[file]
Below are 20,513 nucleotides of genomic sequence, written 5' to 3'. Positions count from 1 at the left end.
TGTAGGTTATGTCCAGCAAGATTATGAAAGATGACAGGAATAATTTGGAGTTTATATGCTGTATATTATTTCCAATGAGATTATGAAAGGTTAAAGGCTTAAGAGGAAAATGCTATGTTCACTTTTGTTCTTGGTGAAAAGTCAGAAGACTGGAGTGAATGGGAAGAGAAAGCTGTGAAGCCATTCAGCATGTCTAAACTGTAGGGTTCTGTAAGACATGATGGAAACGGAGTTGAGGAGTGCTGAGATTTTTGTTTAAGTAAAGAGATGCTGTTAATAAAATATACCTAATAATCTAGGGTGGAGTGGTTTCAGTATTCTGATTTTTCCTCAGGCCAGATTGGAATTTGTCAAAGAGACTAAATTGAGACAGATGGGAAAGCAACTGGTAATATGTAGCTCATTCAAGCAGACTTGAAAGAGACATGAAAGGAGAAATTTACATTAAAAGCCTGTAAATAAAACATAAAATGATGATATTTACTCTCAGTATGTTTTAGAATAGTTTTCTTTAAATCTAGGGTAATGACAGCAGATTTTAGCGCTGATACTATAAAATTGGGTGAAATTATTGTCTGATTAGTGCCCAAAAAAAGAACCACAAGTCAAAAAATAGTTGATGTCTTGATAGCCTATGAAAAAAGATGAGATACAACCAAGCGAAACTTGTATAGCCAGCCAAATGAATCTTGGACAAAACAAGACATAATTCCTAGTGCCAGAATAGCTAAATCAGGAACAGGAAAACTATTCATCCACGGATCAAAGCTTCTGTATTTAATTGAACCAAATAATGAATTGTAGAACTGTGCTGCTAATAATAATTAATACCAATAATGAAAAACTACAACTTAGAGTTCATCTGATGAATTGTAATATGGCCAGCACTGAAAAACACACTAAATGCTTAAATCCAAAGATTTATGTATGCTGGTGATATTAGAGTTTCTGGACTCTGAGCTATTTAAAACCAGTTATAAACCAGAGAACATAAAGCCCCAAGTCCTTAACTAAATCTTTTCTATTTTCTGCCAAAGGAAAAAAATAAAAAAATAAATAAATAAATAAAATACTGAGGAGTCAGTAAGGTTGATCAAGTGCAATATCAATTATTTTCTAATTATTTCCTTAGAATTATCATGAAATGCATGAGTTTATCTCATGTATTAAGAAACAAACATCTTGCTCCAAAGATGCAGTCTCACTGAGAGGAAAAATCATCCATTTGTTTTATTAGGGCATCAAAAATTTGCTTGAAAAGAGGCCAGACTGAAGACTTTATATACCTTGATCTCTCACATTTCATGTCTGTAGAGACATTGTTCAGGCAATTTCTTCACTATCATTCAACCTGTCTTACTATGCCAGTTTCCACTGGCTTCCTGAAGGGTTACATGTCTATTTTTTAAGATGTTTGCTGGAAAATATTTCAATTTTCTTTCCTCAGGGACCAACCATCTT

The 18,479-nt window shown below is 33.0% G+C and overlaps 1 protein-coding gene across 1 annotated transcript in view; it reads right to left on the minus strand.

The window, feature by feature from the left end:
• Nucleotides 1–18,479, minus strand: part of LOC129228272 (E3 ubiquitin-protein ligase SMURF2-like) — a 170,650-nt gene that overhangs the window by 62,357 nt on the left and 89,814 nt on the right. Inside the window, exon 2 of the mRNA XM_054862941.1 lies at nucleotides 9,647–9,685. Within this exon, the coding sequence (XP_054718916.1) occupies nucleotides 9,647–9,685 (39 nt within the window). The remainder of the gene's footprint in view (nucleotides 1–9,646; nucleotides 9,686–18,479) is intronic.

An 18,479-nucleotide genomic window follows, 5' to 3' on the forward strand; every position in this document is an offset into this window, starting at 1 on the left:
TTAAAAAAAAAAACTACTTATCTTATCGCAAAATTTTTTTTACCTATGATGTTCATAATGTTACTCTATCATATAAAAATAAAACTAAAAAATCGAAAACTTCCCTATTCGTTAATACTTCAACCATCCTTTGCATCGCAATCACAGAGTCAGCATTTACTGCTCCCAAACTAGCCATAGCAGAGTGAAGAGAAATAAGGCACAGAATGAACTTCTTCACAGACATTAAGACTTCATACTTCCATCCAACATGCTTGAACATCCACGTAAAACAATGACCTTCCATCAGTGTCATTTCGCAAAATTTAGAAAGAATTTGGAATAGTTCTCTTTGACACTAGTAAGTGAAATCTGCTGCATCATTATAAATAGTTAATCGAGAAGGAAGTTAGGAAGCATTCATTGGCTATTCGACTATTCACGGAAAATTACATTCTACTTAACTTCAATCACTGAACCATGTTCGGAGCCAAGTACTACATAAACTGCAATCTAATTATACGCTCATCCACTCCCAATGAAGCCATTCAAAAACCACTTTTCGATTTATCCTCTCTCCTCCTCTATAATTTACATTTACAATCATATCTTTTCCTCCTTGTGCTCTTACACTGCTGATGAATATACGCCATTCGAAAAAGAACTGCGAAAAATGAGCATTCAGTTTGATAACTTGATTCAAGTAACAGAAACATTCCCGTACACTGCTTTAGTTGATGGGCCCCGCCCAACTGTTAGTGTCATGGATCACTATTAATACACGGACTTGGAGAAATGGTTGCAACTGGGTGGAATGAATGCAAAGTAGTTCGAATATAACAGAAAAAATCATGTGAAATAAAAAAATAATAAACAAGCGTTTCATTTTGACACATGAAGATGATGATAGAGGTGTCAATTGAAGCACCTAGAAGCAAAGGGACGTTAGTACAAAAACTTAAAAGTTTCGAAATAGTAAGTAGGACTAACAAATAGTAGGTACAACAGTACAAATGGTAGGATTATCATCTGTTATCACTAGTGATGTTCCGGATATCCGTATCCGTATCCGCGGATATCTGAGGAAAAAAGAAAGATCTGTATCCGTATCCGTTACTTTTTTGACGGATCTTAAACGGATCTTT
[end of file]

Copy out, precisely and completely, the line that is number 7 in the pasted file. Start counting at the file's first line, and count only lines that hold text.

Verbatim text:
TTAAAAAAAAAAACTACTTATCTTATCGCAAAATTTTTTTTACCTATGATGTTCATAATGTTACTCTATCATATAAAAATAAAACTAAAAAATCGAAAACTTCCCTATTCGTTAATACTTCAACCATCCTTTGCATCGCAATCACAGAGTCAGCATTTACTGCTCCCAAACTAGCCATAGCAGAGTGAAGAGAAATAAGGCACAGAATGAACTTCTTCACAGACATTAAGACTTCATACTTCCATCCAACATGCTTGAACATCCACGTAAAACAATGACCTTCCATCAGTGTCATTTCGCAAAATTTAGAAAGAATTTGGAATAGTTCTCTTTGACACTAGTAAGTGAAATCTGCTGCATCATTATAAATAGTTAATCGAGAAGGAAGTTAGGAAGCATTCATTGGCTATTCGACTATTCACGGAAAATTACATTCTACTTAACTTCAATCACTGAACCATGTTCGGAGCCAAGTACTACATAAACTGCAATCTAATTATACGCTCATCCACTCCCAATGAAGCCATTCAAAAACCACTTTTCGATTTATCCTCTCTCCTCCTCTATAATTTACATTTACAATCATATCTTTTCCTCCTTGTGCTCTTACACTGCTGATGAATATACGCCATTCGAAAAAGAACTGCGAAAAATGAGCATTCAGTTTGATAACTTGATTCAAGTAACAGAAACATTCCCGTACACTGCTTTAGTTGATGGGCCCCGCCCAACTGTTAGTGTCATGGATCACTATTAATACACGGACTTGGAGAAATGGTTGCAACTGGGTGGAATGAATGCAAAGTAGTTCGAATATAACAGAAAAAATCATGTGAAATAAAAAAATAATAAACAAGCGTTTCATTTTGACACATGAAGATGATGATAGAGGTGTCAATTGAAGCACCTAGAAGCAAAGGGACGTTAGTACAAAAACTTAAAAGTTTCGAAATAGTAAGTAGGACTAACAAATAGTAGGTACAACAGTACAAATGGTAGGATTATCATCTGTTATCACTAGTGATGTTCCGGATATCCGTATCCGTATCCGCGGATATCTGAGGAAAAAAGAAAGATCTGTATCCGTATCCGTTACTTTTTTGACGGATCTTAAACGGATCTTT